Besides the variable spatial and temporal resolutions of remote sensing systems, there are also differences in what remote sensing sensors measure. Passive sensors (for example, classical aerial imagery or optical satellites such as Landsat or Sentinel-2) use the incoming solar irradiance as source of energy. The incoming solar irradiance is either reflected by the Earth’s surface and atmosphere, or absorbed and re-emitted. Passive sensors measure the reflected or emitted solar irradiance. Active sensors, in turn, have their own source of radiation and thus are independent of sunlight (active sensors include, for example, radar or Light Detection and Ranging [LiDAR]). Most passive sensors are sensitive to the optical part of the electromagnetic spectrum (optical remote sensing), that is the part visible to the human eye (approx. 400–700 nm in wavelength; Figure 1, upper right panel) and the infrared region (approx. 700–2500 nm in wavelength; Figure 1, upper right panel). Optical sensors thereby integrate over wavelength bands, and the number of spectral bands determines the spectral resolution of a sensor. Spectral resolutions can range from red–green–blue (RGB), to multispectral (RGB plus several bands in the near infrared) and hyperspectral sensors (> 100 narrow wavelength bands over the full optical range). Besides passive optical sensors, there are also passive thermal sensors that measure the emitted, longer-wave radiation of objects (approx. 10,000–13,000 nm in wavelength, see Figure 1). Active sensors often use the non-optical, microwave part of the electromagnetic spectrum (radar remote sensing; see Figure 1), or coherent optical light sources (laser remote sensing, see Figure 1). Depending on the system (passive or active) and the spectral region a sensor is sensitive to, it can detect different ecological processes (for example, photosynthesis, water content, vegetation structures). Similar to the spatial and temporal resolution, researchers also need to decide between active and passive remote sensing systems and choose an appropriate spectral resolution for their process of interest.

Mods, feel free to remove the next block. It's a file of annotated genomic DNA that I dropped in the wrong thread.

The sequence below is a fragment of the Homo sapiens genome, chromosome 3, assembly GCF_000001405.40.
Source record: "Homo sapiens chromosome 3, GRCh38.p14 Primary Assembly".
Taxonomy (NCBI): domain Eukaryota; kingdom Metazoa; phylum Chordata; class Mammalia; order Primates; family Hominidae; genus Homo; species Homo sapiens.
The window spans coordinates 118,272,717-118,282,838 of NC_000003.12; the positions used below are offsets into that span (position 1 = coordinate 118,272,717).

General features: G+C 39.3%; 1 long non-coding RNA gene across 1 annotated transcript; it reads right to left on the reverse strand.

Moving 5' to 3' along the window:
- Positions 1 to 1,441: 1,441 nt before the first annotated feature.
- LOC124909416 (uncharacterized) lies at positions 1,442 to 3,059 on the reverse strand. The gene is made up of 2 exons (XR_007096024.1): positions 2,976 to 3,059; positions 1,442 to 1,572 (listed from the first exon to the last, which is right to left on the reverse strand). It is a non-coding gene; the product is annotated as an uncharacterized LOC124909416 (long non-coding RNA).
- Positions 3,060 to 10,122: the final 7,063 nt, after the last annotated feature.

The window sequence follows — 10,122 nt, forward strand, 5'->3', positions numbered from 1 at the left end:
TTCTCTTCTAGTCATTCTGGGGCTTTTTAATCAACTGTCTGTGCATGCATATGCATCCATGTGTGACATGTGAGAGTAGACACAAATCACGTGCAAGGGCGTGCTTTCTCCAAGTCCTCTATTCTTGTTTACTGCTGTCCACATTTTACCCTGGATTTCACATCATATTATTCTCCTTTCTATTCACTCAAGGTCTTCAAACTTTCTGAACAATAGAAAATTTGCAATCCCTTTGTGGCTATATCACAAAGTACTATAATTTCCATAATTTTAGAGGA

A Brief History of Remote Sensing for Studying Ecosystem Dynamics

Remote sensing has a long history in the study of ecosystems. The first studies using remote sensing were based on airborne (infrared) imagery that allowed for a birds-eye view of ecosystems (Estes 1966; Bowden and Brooner 1970), as well as for the stereographic analysis of vegetation properties (Spencer 1979). Repeating aerial image analysis over time revealed novel insights into how ecosystems change (Mast and others 1997), insights that were impossible to generate with field data alone. Yet, aerial imagery was limited in spatial extent as it was costly to acquire. On 23 July 1972, the launch of the first multispectral scanner system (MSS) on board Landsat 1 (formerly Earth Resources Technology Satellite) ushered a new era for scientists’ study of Earth. With its four spectral bands covering the optical part of the electromagnetic spectrum (green, red and two bands in the near-infrared for vegetation analysis), a spatial resolution of approximately 80 m, a theoretical temporal sampling of 18 days and a large spatial extent (approximately 185 × 185 km2), Landsat 1 allowed scientists—for the first time—to study the Earth’s geo- and bio-physical properties across the globe on a regular basis without the need for acquiring costly aerial imagery (Pecora 1967). The use of satellite-based remote sensing has allowed scientists to reference their typically field-based research in the context of the surrounding landscape, giving novel insights into how spatial patterns determine ecological processes—and vice versa.